Finally, the module addresses the regulation of software as medical devices, particularly those using machine learning algorithms. It examines the risks, regulatory implications and best practices for the development of machine learning algorithms in this context.

Module 5 / Digital innovation in healthcare

This final module explores some examples and opportunities for innovation linked to the use of health data and AI in the medical field.

First, the importance of involving patients and citizens in projects using their health data, particularly those involving AI, is discussed. It presents various methods, best practices and concrete examples illustrating how this engagement can be implemented. It then explores the Learning Health Systems (LHS) approach, and the iterative learning cycle required to operationalize it. Finally, the module looks at collaborative writing applications in the context of learning healthcare systems.

List of trainers (in alphabetical order)

  • Lyna Abrougui, MsC candidate in computer science, Université Laval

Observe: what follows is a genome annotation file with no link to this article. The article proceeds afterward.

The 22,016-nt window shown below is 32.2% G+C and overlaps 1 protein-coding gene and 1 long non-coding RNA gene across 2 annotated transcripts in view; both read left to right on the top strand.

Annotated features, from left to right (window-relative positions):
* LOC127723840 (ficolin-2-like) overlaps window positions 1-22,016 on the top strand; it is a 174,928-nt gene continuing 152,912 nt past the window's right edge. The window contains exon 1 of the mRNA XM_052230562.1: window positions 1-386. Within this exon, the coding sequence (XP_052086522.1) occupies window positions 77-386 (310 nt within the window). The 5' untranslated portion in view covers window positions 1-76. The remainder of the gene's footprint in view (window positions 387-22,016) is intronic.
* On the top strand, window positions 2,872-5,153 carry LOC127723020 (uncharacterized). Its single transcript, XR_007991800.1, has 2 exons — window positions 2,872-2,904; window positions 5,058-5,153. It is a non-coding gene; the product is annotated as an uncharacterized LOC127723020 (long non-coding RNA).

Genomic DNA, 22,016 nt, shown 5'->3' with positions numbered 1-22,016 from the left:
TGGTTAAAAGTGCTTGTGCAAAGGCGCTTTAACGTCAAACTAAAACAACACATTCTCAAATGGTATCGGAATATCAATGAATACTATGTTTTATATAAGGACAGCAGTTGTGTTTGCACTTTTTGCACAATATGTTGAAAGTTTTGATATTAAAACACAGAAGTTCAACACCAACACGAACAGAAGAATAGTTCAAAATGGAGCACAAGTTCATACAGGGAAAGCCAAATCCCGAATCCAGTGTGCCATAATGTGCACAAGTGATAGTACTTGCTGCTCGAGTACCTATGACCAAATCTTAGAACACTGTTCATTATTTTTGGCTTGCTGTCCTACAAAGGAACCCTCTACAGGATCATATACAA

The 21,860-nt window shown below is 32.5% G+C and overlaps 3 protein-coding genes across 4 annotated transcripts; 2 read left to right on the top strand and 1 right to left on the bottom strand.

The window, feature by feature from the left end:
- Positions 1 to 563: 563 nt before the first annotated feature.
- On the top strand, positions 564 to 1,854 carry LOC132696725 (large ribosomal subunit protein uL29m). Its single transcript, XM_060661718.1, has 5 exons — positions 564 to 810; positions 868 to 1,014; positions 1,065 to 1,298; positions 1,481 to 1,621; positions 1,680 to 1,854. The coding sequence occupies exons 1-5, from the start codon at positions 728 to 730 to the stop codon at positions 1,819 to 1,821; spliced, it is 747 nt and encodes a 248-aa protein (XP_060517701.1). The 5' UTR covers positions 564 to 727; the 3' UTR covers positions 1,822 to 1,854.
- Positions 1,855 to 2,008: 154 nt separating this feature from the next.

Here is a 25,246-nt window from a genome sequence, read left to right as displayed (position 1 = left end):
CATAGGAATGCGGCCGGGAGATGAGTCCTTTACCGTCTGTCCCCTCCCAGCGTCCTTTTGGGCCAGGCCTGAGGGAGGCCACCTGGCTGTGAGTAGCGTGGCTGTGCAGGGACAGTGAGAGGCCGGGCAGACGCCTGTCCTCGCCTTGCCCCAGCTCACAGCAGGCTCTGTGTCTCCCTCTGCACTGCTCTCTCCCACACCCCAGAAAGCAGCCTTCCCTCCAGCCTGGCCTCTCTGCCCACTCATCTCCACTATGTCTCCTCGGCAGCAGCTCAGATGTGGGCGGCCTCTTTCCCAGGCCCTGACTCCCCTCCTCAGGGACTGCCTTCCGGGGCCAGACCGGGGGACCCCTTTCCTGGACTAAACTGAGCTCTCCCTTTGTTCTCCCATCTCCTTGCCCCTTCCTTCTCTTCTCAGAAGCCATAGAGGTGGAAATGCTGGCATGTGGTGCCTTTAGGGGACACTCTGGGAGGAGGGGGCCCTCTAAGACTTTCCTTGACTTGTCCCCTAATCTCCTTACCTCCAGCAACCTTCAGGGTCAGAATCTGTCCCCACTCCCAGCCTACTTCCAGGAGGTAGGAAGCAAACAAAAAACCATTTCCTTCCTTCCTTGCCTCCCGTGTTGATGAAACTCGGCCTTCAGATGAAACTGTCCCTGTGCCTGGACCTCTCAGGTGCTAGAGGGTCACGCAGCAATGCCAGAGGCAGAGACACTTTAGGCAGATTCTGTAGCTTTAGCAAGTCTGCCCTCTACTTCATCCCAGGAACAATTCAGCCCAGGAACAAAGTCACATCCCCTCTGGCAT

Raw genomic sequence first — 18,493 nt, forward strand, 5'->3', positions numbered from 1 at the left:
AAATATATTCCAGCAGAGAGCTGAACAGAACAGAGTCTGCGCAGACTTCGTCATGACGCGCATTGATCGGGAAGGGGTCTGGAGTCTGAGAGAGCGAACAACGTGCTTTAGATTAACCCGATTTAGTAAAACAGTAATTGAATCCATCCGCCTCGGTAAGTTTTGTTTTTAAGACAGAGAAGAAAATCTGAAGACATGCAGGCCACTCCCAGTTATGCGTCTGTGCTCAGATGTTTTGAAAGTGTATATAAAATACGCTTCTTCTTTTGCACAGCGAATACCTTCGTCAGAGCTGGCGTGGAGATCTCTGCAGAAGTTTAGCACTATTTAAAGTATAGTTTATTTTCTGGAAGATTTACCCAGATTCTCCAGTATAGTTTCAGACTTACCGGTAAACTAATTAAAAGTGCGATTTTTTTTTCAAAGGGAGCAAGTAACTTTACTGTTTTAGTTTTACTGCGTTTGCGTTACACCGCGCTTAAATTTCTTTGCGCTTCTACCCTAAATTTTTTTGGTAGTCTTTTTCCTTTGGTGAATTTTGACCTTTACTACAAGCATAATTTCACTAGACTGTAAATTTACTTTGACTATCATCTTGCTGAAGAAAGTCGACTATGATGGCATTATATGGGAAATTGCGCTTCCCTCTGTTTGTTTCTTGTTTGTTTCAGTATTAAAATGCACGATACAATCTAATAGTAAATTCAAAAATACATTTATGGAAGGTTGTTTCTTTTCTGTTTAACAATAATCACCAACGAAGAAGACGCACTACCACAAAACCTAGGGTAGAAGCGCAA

• Sylvain Auclair, PhD candidate in philosophy, Université Laval
  • Patrick Archambault, researcher-clinician, Centre de recherche de l’Hôtel-Dieu de Lévis
  • Frédéric Beaupré, PhD student in biophotonics, Université Laval
  • Tess Berthier, coordinator, Plateforme IA-Santé PREDIS
  • Camille Besse, data scientist, Institut intelligence et données (IID)
  • Anthony Bilodeau, PhD student in biophotonics, Université Laval
  • Catherine Bouchard, PhD student in electrical engineering, Université Laval
  • Antoine Boudreau-Leblanc, PhD candidate in bioethics, Université de Montréal
  • Audrey Durand, assistant professor, Faculté des sciences et de génie de l’Université Laval
  • Simon Duchesne, professor, Faculté de médecine de l’Université Laval
  • Christian Gagné, director, Institut intelligence et données (IID)
  • Jean-Baptiste Gartner, candidate for PhD in management, Université Laval
  • Raphaëlle Giguère, candidate for MsC in computer science, Université Laval
  • Géraldine Layani, clinical assistant professor, Département de médecine de famille et médecine d’urgence de l’Université de Montréal
  • Jean-Noël Nikiema, assistant professor, École de santé publique de l’Université de Montréal
  • Félix-Arnaud Morin-Bertrand, research professional, Faculté des sciences sociales de l’Université Laval
  • Cécile Petitgand, data management consultant, Centre de recherche du CHUM
  • Louise Ringuette, PhD candidate in bioethics, Université de Montréal
  • Bryn Williams-Jones, professor, École de santé publique de l’Université de Montréal

This training course is offered on the BRIO platform by Université Laval’s Institut intelligence et données (IID), thanks to the financial support of the Ministère de l’Économie, de l’Innovation et de l’Énergie through its NovaSciences program.